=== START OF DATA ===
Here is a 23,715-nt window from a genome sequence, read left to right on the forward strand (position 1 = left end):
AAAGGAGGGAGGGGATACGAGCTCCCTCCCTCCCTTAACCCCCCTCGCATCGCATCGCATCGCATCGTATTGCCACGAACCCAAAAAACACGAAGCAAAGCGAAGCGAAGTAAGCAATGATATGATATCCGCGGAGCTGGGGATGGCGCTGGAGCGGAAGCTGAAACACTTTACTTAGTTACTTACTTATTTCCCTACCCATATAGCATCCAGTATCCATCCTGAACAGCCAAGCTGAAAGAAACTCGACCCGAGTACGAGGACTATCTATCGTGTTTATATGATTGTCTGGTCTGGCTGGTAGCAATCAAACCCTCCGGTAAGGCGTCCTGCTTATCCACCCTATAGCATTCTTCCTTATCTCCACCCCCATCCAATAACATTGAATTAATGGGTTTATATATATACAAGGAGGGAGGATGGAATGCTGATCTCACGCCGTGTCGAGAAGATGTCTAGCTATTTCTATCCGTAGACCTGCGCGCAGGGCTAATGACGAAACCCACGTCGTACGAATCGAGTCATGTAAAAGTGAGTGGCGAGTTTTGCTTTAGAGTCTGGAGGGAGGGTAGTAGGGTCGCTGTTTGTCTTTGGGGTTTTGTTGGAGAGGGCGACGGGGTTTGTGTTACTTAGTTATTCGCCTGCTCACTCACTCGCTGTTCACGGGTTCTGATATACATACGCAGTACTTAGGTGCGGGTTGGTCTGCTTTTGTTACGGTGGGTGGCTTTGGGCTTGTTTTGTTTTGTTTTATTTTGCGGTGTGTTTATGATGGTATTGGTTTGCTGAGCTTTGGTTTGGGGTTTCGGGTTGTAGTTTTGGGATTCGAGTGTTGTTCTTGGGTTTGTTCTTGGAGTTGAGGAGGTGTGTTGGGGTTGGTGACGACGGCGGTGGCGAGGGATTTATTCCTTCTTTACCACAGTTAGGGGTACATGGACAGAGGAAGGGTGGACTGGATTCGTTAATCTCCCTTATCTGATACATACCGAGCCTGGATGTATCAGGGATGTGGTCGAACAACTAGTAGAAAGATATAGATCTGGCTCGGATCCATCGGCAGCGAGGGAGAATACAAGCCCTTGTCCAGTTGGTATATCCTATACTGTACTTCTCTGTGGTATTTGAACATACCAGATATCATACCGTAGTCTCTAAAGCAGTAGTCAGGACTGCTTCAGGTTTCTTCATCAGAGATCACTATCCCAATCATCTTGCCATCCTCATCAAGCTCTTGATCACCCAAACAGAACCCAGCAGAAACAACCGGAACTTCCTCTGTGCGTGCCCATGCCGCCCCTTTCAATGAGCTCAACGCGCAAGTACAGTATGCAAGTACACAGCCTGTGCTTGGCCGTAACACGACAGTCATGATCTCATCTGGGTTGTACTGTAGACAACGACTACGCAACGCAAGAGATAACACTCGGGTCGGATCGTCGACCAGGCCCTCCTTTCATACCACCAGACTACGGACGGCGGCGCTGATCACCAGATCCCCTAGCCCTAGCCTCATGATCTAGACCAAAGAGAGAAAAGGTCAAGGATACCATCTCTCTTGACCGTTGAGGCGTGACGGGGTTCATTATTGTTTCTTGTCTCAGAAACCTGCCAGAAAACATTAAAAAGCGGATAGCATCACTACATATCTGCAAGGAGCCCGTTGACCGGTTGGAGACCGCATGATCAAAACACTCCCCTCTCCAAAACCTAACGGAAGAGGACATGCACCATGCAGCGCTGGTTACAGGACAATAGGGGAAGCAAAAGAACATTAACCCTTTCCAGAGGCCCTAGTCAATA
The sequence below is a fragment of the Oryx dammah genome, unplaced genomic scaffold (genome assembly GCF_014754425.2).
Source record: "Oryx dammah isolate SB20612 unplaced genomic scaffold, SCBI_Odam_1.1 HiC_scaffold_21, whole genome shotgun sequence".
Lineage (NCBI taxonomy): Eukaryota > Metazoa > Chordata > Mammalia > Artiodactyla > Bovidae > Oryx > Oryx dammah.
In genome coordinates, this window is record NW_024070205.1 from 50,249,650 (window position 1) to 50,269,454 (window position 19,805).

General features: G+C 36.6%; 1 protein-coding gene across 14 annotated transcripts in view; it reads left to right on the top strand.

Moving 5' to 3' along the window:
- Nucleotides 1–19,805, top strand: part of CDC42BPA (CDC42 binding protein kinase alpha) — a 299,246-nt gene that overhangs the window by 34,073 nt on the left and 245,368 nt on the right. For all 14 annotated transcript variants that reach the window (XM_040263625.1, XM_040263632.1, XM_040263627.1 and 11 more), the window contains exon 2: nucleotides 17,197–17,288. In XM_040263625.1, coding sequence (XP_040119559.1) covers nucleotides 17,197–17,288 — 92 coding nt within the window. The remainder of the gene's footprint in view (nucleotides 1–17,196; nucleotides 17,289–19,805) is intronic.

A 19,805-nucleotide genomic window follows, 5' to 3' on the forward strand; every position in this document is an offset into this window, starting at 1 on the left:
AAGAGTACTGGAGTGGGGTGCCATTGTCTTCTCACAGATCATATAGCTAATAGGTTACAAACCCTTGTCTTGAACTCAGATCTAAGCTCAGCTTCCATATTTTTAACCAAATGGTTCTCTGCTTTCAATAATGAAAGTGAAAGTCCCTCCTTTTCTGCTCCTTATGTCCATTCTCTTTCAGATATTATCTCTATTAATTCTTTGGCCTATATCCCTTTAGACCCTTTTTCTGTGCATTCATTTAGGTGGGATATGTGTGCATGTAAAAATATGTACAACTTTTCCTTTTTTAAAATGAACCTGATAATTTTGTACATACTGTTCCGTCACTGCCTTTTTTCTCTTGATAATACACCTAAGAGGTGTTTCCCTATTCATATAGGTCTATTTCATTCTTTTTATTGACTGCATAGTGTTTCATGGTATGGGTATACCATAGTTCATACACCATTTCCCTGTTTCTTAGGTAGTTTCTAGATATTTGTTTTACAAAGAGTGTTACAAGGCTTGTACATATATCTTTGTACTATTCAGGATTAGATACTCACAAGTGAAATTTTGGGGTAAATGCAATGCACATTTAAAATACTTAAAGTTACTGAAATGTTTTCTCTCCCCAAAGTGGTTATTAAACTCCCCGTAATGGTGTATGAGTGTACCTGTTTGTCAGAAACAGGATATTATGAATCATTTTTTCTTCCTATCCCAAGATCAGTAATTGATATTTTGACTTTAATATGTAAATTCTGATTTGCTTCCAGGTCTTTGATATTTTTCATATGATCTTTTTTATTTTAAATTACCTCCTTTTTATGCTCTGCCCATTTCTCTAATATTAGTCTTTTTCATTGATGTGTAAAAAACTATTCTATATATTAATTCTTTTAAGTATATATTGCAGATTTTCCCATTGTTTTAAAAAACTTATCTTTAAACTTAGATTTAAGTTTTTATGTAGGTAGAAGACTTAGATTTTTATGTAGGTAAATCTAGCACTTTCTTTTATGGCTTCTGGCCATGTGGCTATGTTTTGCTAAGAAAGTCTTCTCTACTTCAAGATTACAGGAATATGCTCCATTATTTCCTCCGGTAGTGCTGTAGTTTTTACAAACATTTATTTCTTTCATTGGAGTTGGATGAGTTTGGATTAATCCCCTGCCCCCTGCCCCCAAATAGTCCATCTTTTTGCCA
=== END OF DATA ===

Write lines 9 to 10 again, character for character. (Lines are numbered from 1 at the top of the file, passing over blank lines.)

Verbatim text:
- Nucleotides 1–19,805, top strand: part of CDC42BPA (CDC42 binding protein kinase alpha) — a 299,246-nt gene that overhangs the window by 34,073 nt on the left and 245,368 nt on the right. For all 14 annotated transcript variants that reach the window (XM_040263625.1, XM_040263632.1, XM_040263627.1 and 11 more), the window contains exon 2: nucleotides 17,197–17,288. In XM_040263625.1, coding sequence (XP_040119559.1) covers nucleotides 17,197–17,288 — 92 coding nt within the window. The remainder of the gene's footprint in view (nucleotides 1–17,196; nucleotides 17,289–19,805) is intronic.

A 19,805-nucleotide genomic window follows, 5' to 3' on the forward strand; every position in this document is an offset into this window, starting at 1 on the left: